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When is my kid ever going to learn to do what I tell him to do?

Many people come to a parenting class to figure out a way to “fix” the problem with their kid. I have to admit, there were times when my kids were growing up that that thought crossed my mind as I scanned the titles of parenting books looking for some new ideas.

You may be tired of the power struggles, and even the yelling and nagging but have you ever wondered what part you play in the behavior challenge? As parents we are often focused on what’s wrong with the way our kid is behaving, because we know that the stakes are high. We love our kids and want positive outcomes for them. But sometimes our misguided passion for a positive future outcome drives us to use our authority in ways that are detrimental to strong relationships with our kids.

What are we doing as parents that supports and builds our family, and what gets in the way of that positive future we all hope for? If you are tired of the frustration and chaos that seems to reign in your family, making some days nearly unbearable, you are in a good place to initiate change.

There are two things you can do to help get back on track with your family. First, take time to reflect on what is going well and celebrate that. Then, reflect on what you can do to change the way we are operating so that you build strong connected relationships with your kids rather than contributing to the frustration and chaos.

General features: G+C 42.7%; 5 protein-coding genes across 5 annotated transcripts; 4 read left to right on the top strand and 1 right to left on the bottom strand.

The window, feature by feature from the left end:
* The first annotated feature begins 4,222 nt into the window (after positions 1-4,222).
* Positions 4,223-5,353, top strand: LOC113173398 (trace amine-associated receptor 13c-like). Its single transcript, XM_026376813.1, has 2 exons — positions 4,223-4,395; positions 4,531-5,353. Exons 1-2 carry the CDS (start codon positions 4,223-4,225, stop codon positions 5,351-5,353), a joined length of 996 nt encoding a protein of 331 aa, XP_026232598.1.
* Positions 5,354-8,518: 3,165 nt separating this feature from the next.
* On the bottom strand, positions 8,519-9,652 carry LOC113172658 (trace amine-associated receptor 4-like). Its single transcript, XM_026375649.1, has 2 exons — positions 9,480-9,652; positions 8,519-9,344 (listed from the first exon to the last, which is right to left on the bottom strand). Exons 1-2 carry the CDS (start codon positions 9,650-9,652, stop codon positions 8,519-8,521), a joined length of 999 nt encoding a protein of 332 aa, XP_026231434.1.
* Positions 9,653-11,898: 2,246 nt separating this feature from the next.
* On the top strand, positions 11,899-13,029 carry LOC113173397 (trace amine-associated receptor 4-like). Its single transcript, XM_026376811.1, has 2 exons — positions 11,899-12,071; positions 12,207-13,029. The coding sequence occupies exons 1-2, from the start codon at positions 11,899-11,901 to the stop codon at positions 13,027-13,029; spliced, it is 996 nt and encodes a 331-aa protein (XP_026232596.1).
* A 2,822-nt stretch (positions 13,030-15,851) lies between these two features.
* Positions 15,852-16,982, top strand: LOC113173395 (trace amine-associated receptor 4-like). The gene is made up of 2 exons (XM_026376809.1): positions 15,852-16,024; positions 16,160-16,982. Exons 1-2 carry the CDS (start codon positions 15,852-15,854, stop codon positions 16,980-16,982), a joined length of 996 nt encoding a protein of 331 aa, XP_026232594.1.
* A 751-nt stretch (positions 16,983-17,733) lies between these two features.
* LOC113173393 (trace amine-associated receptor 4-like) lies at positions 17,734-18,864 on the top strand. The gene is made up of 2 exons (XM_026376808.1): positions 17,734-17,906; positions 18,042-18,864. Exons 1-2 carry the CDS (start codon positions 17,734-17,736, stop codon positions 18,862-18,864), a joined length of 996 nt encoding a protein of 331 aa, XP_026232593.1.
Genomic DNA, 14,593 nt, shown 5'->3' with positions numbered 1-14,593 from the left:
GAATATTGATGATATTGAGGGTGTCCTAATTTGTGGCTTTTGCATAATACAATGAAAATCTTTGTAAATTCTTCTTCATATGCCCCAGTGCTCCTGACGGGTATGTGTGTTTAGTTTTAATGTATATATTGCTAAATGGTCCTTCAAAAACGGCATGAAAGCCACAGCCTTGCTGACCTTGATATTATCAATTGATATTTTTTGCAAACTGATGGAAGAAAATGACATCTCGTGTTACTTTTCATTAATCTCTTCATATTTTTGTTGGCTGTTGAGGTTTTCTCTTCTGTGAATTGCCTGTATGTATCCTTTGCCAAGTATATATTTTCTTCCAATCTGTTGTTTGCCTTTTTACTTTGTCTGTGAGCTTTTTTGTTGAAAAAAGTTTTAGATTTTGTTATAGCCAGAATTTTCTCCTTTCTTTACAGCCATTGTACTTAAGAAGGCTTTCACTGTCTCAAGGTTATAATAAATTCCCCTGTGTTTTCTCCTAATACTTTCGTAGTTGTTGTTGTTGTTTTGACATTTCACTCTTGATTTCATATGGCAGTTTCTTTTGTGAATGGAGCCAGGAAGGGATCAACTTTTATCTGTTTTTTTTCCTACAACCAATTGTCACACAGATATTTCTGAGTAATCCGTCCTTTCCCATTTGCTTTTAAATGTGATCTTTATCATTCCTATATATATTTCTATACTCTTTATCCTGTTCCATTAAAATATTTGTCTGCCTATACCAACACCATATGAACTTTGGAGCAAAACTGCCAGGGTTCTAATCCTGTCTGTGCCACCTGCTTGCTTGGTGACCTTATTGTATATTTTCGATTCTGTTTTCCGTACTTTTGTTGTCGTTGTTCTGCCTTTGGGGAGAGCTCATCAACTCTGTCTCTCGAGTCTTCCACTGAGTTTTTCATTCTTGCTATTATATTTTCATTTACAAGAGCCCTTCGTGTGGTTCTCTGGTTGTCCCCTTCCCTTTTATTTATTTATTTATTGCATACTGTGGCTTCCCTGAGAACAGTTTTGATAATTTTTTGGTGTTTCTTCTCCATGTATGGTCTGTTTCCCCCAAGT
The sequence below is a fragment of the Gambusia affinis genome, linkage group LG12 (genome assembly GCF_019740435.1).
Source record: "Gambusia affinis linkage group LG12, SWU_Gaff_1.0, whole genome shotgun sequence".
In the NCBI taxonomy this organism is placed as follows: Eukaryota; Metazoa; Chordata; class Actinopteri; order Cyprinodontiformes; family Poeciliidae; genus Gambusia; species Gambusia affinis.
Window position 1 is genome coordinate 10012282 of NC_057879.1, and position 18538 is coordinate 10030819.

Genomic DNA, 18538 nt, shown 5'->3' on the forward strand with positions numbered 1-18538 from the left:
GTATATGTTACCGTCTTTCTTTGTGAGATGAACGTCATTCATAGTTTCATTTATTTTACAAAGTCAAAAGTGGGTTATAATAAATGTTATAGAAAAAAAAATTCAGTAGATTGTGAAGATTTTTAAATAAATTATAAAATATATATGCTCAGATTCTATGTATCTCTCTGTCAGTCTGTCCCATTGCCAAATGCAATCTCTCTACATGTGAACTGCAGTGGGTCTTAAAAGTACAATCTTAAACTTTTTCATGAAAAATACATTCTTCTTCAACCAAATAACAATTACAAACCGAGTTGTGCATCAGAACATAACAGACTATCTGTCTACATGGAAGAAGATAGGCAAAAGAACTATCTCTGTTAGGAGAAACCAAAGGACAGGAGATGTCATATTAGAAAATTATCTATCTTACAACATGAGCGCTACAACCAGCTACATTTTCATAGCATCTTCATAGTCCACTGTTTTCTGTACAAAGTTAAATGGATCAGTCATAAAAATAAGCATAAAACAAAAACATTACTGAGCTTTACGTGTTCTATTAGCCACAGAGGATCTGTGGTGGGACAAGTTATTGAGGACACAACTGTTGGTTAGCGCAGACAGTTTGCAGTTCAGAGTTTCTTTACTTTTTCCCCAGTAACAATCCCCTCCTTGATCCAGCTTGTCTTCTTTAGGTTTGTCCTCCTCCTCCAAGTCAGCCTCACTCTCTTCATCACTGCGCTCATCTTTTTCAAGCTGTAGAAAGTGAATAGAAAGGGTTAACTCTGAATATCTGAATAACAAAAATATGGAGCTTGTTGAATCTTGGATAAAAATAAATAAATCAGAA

Even though it may not feel like it at the time, there are things happening in your family that are very positive. Taking the time to evaluate what is right will give you hope.

So, now how can we evaluate areas that could benefit from change – the kind of change that would allow us to build, rather than undermine the relationship with our kids? We all bring a box of tools with us into parenting. Some of our tools and habits are very valuable, but others get in the way of our success as parents. Take some time to think about what you have brought with you into your family. Look back at the family you grew up in. What have you learned from your family of origin that you want to incorporate in your own family? For some of us, it is easy to list the things we appreciated or value about the family we grew up in. For others, it may be hard to come up with even one thing you’d do the same way your parents did. Wherever you find yourself, reflecting on the way you were parented is valuable.

Know Your Default Parenting Style

Your default parenting style is a response that comes naturally or automatically. It is obvious especially when you are overwhelmed, angry, tired or under pressure. Our default parenting style is derived from our a combination of inherited traits and experiences. Experiences that help form our default can be positive, like the patience of your father or the healthy food choices in your family. Or they can be derived from adverse experiences, like trauma we have experienced in our family of origin or previous relationships.

Ideally, we would rather make intentional, well thought out parenting decisions, but under pressure, our default styles often emerge.

As you are identifying your default parenting style, it may be helpful to take a parenting styles inventory ( That will help you understand the way you currently parent, but will also give you some ideas about how you might want to parent differently.

Once you have clearly identified your parenting style you are well on your way to helping your child manage their own behavior and to see the changes you hope for.
For more information on ways you can initiate change in your family and gain new tools to help your kids manage their own behavior, click here.